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Dorsum of Foot – Anatomy of the Foot

by James Pickering, PhD
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    00:00 So let’s start off by looking at the dorsum of the foot, and here we’ve got two dissections showing the dorsum of the foot. We have the lateral aspect down here, and we have the medial aspect here.

    00:12 The superficial dissection and then with some structures removed, again, we have the lateral aspects and we have the medial aspect. But what we can see are the inferior extensor retinaculum here, this Y-shaped one here, and these are holding down the tendons that pass into the foot, those tendons of the long muscles from the leg. And we can see the tendon of extensor hallucis longus, the tendon of tibialis anterior, and the tendons of extensor digitorum longus here passing. On this side, these have been removed and we can really see the muscle bellies of extensor digitorum brevis. So extensor digitorum brevis is one of the muscles I want to talk about. This originates from the calcaneus, and it inserts into the long extensor tendons of extensor digitorum longus for digits 2 to 4. So we can see that these muscles here, extensor digitorum brevis, are passing towards the long tendons of extensor digitorum longus.

    01:17 We can see them here. And these are going to help extension. We also have extensor hallucis brevis, and this again is coming from the calcaneus and it runs with extensor digitorum brevis, but specifically, goes to the proximal phalanx of the great toe, reinforcing extension of the great toe, again, helping to extend the digits. We can see extensor hallucis brevis passing in this direction towards the great toe. So we have extensor digitorum brevis and extensor hallucis brevis, the only muscles that we can see on the dorsum of the foot in this superficial layer. Later on, we’ll have a look deeper on some dorsal interossei here.

    02:02 But the main fleshy parts on the top on the dorsum of the foot are the extensor digitorum brevis and extensor hallucis brevis muscles. We can see that these muscles are supplied by the deep fibular nerve that’s continued down from the anterior compartment into the dorsum of the foot. And we can see the function, extensor digitorum brevis, extends digits 2 to 4, and it aids extensor digitorum longus. Extensor hallucis brevis extends the great toe and aids extensor hallucis longus. So here, we can see as these muscles pass into the dorsum of the foot, we have these tendinous sheaths that are within the tendons as they are going underneath the flexor retinaculum, and these are helping to prevent friction.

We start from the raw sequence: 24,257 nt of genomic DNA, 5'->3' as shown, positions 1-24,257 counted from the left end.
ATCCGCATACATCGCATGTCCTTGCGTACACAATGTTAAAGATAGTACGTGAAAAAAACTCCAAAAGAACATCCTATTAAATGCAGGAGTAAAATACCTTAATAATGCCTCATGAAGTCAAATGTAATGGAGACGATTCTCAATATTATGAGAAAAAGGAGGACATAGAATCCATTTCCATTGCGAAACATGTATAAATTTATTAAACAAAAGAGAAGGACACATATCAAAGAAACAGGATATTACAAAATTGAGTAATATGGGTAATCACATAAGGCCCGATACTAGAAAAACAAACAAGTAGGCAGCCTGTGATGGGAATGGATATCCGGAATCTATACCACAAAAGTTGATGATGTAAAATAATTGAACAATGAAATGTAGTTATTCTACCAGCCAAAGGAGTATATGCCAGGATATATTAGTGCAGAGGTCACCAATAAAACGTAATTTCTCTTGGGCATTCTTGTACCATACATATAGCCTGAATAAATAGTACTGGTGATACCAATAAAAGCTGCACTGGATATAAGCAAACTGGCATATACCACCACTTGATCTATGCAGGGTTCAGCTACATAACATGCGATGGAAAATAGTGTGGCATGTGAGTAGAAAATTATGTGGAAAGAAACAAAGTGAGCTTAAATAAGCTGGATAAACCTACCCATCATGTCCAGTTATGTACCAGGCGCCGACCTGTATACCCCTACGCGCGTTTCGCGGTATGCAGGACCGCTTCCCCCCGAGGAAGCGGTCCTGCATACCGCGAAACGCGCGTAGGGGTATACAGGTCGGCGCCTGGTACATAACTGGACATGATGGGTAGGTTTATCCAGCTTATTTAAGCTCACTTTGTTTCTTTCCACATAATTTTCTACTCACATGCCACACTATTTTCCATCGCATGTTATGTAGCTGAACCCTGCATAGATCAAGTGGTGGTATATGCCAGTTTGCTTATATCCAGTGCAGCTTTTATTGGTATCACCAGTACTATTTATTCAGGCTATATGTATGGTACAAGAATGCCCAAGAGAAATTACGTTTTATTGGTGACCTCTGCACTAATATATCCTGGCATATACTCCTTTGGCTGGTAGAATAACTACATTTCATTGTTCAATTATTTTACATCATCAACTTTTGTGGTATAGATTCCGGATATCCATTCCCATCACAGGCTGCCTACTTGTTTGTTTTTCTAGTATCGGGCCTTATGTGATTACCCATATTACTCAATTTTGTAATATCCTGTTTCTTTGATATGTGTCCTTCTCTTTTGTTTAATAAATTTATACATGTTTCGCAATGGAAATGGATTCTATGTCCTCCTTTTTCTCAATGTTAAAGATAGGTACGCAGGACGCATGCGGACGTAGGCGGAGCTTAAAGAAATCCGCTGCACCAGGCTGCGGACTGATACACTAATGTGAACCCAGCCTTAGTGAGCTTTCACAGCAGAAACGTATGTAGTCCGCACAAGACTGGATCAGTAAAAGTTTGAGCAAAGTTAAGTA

02:54 As I mentioned, a similar arrangement occurs in the wrist. We can see the Y-shaped extensor retinaculum here which is holding down these tendons. We can see these tendons, these long tendons, extensor digitorum here, extensor hallucis longus here, and the tendinous sheath of tibialis anterior here. We can see these passing down into the dorsum of the foot.

    03:19 And here, we can see some of those neurovascular relations. We see we’ve got the deep fibular nerve that’s passing into the dorsum of the foot accompanied by the anterior tibial artery that will eventually become the dorsalis pedis artery. So if we have a look, only two of the 20 muscles located within the foot are found in the dorsal compartment, extensor digitorum brevis and extensor hallucis brevis. Extensor hallucis brevis is actually, as I mentioned, part of extensor digitorum brevis. And together, they form a fleshy mass on the lateral aspect of the foot. These are positioned deep to the long tendons of extensor digitorum longus, and they are supplied by the deep fibular nerve. We can see them running down here. We’ve got extensor hallucis brevis once again, and we’ve got extensor digitorum brevis deep to these long tendons. What we can see is if we remove these tendons, we can see the dorsalis pedis artery running over the dorsum of the foot as a direct continuation of the anterior tibial artery. This gives rise to the lateral tarsal artery, which we can see here, and it then carries on and gives rise to the arcuate artery. It then continues and it bifurcates distally into the first dorsal metatarsal artery. We can see the first dorsal metatarsal artery running here, and the deep plantar artery. And we’ll explore this connection in later lectures. The deep plantar artery forms the deep plantar arch, and this occurs on the plantar aspect. So we’ll return to this in a later lecture.


    About the Lecture

    The lecture Dorsum of Foot – Anatomy of the Foot by James Pickering, PhD is from the course Lower Limb Anatomy.


    Included Quiz Questions

    1. Extension of the big toe
    2. Plantarflexion
    3. Dorsiflexion
    4. Extension of the arch
    5. Reduction of the great toe
    1. 2–4 toes
    2. Only the second toe
    3. Only the third toe
    4. 1–3 toes
    5. Great toe
    1. Anterior tibial artery
    2. Posterior tibial artery
    3. Deep fibular artery
    4. Fibular artery
    5. Lateral tarsal artery

    Author of lecture Dorsum of Foot – Anatomy of the Foot

     James Pickering, PhD

    James Pickering, PhD


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